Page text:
The Reserve Bank of India has eased rules that require a two-step authentication process while making online payments up to ₹2,000 for cardholders.
Under the new rules, banking customers will have to opt for this facility after going through a one-time registration process, entering their card details and fulfilling any other security verification required by their banks, RBI said in a statement.
The move is aimed at easing cashless payments for retail payments for "low-value" transactions, the RBI said. Merchants from cab aggregators to online shopping sites are expected to benefit.
However, banks will be required to seek customer consent before the facility is rolled out. They will also be required to bear the full liability in case any security breaches occur in the authorised network. India recently saw a massive debit card breach that engulfed all leading banks and compromised upto 3.2 million debit cards.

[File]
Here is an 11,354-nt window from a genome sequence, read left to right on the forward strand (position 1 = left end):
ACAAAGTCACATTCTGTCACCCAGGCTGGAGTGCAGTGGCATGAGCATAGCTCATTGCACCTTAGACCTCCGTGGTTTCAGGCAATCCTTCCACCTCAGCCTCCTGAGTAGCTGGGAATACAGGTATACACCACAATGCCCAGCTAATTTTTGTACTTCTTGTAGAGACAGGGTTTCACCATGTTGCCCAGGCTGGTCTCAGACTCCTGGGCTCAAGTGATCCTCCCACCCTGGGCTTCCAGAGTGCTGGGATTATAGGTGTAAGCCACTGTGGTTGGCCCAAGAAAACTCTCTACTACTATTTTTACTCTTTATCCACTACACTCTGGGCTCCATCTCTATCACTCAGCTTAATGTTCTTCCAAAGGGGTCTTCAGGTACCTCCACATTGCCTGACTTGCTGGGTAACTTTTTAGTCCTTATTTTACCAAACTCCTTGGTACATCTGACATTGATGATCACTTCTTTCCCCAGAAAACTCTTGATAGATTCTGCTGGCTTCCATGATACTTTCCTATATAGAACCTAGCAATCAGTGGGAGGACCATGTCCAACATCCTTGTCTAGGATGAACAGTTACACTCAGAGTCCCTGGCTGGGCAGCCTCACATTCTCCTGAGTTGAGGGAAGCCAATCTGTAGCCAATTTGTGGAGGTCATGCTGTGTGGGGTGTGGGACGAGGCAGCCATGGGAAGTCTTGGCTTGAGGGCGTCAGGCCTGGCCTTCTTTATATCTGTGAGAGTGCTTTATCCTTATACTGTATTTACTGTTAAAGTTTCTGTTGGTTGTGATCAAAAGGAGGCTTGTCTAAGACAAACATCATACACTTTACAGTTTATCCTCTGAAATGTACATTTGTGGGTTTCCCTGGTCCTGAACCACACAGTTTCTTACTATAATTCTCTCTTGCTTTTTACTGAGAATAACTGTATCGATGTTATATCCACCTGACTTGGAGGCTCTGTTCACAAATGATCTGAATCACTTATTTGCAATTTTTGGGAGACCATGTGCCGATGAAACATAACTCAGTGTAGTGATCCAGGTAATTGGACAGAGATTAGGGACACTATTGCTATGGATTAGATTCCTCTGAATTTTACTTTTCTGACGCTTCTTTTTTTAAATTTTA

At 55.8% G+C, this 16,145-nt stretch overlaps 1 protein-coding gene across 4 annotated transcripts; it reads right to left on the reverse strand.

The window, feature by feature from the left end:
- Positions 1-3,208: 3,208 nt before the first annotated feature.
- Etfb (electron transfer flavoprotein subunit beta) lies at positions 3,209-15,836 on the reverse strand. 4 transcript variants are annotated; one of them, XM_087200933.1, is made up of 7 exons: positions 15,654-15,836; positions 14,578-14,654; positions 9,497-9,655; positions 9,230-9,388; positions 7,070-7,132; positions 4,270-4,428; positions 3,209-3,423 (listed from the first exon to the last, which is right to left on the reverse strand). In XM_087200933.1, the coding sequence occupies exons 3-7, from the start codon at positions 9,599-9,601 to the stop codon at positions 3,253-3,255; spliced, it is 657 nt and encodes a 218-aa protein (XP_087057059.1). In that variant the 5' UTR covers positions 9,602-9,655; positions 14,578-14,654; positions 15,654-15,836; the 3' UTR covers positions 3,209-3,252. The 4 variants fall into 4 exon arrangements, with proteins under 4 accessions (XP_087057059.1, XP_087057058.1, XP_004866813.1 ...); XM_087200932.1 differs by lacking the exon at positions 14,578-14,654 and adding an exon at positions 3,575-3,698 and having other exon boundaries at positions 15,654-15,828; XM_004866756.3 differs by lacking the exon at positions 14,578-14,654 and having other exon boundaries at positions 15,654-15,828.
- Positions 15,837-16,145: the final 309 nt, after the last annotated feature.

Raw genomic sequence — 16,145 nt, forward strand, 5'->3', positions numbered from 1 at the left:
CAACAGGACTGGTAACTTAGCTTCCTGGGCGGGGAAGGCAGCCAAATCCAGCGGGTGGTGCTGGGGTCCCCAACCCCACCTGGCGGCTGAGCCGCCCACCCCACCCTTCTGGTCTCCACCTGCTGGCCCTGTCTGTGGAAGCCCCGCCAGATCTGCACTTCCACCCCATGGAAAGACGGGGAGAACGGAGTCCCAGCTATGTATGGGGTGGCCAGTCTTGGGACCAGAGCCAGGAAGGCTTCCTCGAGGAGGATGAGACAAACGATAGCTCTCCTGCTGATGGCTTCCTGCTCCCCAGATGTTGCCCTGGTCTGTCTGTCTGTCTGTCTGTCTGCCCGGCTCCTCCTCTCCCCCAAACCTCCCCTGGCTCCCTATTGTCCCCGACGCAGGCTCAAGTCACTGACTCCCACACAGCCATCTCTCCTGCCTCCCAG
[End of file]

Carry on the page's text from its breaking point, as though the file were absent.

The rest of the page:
For individual card theft or fraud, customers may have to bear part of the liability and RBI has advised banks to make customers aware specifically how much liability will fall upon them during the registration process.
Additionally, individual banks may set limits on how many times the facility can be used in a day for security purposes.
E-retail companies and service providers that are increasingly relying on digital payments are expected to benefit from this move but it's unclear to what degree customers will opt for this service given the security concerns.
Vijay Jasuja, chief executive officer, SBI Cards told Mint the move could be aimed at giving a level playing field to all payment providers.
"As of now, customers can make payments using mobile wallets without a two-factor authentication. If you provide a facility to one company then it must be provided to everyone," Jasuja said.